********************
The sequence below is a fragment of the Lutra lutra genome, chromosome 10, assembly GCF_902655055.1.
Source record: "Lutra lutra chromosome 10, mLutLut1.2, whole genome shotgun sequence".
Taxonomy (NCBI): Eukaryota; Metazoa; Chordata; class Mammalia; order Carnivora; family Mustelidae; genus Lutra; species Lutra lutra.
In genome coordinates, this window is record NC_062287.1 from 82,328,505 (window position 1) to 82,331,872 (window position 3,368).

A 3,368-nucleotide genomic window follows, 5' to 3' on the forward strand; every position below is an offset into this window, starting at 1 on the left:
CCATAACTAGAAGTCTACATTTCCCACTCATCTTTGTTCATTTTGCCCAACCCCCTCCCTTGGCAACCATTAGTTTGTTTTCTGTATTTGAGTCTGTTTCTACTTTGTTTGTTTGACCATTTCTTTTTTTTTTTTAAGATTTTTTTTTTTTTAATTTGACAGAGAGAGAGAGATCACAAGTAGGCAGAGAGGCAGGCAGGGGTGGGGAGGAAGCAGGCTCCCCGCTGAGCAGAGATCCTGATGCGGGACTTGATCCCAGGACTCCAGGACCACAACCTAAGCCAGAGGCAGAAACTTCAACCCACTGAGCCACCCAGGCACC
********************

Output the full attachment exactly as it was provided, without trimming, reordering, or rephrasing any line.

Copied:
The sequence below is a fragment of the Lutra lutra genome, chromosome 10, assembly GCF_902655055.1.
Source record: "Lutra lutra chromosome 10, mLutLut1.2, whole genome shotgun sequence".
Taxonomy (NCBI): Eukaryota; Metazoa; Chordata; class Mammalia; order Carnivora; family Mustelidae; genus Lutra; species Lutra lutra.
In genome coordinates, this window is record NC_062287.1 from 82,328,505 (window position 1) to 82,331,872 (window position 3,368).

A 3,368-nucleotide genomic window follows, 5' to 3' on the forward strand; every position below is an offset into this window, starting at 1 on the left:
CCATAACTAGAAGTCTACATTTCCCACTCATCTTTGTTCATTTTGCCCAACCCCCTCCCTTGGCAACCATTAGTTTGTTTTCTGTATTTGAGTCTGTTTCTACTTTGTTTGTTTGACCATTTCTTTTTTTTTTTTAAGATTTTTTTTTTTTTAATTTGACAGAGAGAGAGAGATCACAAGTAGGCAGAGAGGCAGGCAGGGGTGGGGAGGAAGCAGGCTCCCCGCTGAGCAGAGATCCTGATGCGGGACTTGATCCCAGGACTCCAGGACCACAACCTAAGCCAGAGGCAGAAACTTCAACCCACTGAGCCACCCAGGCACC